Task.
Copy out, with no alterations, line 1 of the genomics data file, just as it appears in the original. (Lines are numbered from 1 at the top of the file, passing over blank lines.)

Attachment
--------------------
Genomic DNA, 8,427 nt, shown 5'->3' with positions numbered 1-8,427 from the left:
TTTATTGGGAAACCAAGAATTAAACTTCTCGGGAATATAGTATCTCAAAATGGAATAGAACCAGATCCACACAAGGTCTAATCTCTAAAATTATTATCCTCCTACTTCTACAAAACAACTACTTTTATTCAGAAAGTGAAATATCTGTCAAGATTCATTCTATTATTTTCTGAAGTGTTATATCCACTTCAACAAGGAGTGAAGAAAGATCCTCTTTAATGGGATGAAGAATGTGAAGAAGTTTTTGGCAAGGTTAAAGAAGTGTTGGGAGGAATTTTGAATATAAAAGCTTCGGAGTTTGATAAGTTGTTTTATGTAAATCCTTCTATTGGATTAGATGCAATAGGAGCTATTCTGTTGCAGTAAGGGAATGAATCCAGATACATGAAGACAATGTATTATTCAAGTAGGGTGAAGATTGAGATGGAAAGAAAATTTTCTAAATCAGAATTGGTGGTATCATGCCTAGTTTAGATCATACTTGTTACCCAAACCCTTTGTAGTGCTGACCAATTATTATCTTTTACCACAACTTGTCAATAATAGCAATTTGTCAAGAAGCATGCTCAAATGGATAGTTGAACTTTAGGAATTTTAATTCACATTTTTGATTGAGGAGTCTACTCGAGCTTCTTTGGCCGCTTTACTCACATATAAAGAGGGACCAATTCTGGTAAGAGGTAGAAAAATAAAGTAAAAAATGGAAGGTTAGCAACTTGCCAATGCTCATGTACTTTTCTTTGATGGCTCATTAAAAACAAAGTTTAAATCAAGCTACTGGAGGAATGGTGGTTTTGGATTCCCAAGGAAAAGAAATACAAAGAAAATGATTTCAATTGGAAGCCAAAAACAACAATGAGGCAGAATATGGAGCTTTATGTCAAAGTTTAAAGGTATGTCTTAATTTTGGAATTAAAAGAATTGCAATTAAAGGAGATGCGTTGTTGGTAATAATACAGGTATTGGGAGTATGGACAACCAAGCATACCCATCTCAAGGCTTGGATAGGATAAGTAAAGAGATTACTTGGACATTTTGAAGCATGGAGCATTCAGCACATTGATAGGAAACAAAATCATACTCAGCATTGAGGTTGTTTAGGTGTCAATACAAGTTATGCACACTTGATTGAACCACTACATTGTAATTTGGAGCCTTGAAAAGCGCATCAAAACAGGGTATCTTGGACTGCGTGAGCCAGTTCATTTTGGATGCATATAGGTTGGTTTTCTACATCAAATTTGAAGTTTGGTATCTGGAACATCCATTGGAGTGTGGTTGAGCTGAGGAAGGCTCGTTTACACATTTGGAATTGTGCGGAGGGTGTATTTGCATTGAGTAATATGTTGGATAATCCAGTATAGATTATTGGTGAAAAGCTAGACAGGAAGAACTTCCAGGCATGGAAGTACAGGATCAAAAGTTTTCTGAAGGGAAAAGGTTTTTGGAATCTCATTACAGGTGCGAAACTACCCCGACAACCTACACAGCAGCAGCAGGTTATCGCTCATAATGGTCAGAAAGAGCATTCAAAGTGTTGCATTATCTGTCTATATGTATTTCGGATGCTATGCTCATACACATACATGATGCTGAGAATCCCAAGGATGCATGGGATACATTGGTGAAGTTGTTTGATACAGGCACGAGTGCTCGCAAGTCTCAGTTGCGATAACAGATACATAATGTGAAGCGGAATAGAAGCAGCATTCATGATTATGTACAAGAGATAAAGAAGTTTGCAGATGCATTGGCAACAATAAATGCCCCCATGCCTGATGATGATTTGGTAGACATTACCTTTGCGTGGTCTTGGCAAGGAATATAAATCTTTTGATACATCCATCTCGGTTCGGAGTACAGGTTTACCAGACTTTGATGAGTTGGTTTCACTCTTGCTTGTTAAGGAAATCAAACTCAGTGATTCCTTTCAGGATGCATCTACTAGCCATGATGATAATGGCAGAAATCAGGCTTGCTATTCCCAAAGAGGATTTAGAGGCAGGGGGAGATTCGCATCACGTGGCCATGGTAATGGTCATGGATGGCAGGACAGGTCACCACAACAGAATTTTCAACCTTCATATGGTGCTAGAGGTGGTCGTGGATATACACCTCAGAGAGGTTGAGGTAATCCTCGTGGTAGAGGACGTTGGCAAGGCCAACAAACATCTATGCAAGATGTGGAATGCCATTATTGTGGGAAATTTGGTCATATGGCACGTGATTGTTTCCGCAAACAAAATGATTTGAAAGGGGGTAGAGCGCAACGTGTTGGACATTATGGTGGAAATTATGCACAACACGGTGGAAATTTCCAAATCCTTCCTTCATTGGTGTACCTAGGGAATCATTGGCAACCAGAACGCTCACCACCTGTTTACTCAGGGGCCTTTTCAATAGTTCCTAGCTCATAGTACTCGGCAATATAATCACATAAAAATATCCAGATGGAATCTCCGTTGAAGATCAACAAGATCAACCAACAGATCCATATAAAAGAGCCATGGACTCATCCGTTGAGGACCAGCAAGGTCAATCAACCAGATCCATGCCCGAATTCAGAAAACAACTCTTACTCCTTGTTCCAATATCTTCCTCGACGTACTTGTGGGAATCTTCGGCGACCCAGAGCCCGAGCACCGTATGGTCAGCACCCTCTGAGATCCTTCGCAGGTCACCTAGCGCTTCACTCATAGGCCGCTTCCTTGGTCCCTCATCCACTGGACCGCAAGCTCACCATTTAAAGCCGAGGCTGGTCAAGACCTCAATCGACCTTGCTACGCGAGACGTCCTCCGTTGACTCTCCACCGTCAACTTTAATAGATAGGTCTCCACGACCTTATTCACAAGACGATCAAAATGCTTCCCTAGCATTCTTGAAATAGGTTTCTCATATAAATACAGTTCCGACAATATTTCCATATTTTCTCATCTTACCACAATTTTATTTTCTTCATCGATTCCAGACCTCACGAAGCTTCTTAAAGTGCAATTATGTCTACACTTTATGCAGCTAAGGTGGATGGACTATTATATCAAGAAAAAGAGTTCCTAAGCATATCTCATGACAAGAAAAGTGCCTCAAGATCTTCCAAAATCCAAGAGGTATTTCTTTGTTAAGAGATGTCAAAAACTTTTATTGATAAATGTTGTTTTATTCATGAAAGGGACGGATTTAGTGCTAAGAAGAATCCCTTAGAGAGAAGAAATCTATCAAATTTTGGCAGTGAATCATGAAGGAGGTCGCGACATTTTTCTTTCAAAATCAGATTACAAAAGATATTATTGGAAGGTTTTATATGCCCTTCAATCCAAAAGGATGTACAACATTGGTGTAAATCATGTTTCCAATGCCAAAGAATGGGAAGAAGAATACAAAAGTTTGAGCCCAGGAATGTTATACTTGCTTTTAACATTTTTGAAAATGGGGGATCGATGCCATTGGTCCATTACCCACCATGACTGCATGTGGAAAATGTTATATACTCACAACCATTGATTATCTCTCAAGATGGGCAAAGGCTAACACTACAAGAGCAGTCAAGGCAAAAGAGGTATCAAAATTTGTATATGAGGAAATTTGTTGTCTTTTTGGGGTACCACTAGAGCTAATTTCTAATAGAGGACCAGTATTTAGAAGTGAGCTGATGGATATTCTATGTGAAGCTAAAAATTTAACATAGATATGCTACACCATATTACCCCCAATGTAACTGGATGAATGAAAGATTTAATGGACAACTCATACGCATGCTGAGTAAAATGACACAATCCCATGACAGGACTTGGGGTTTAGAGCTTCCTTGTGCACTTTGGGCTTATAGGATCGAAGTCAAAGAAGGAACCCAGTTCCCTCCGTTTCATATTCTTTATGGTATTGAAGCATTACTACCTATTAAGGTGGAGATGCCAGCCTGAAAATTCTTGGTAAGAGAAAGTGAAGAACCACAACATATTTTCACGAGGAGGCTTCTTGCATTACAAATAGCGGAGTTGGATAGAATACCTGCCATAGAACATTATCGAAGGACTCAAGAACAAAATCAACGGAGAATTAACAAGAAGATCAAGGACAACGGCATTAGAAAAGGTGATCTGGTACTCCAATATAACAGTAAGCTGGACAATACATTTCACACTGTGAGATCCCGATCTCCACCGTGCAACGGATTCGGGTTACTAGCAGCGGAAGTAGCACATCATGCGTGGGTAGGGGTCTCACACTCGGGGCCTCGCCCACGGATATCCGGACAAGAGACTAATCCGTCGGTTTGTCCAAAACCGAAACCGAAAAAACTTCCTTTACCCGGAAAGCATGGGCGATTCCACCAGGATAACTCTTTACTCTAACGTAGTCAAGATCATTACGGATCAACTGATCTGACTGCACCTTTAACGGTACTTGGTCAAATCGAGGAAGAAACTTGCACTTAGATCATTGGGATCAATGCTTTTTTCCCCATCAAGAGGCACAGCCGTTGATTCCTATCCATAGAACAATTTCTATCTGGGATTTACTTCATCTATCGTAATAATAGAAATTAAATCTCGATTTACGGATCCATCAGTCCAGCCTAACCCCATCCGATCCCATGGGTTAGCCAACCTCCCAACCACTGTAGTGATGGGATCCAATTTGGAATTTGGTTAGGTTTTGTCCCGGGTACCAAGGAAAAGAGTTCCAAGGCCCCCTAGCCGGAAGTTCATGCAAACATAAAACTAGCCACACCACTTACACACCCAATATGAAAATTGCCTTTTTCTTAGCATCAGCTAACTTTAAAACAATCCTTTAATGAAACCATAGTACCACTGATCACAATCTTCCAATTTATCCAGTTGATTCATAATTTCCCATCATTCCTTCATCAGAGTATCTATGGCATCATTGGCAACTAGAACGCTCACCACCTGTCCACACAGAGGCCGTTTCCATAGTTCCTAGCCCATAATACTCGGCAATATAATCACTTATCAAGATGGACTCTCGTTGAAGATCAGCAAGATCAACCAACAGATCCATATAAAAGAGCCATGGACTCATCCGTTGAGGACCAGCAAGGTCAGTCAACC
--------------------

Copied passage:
Genomic DNA, 8,427 nt, shown 5'->3' with positions numbered 1-8,427 from the left: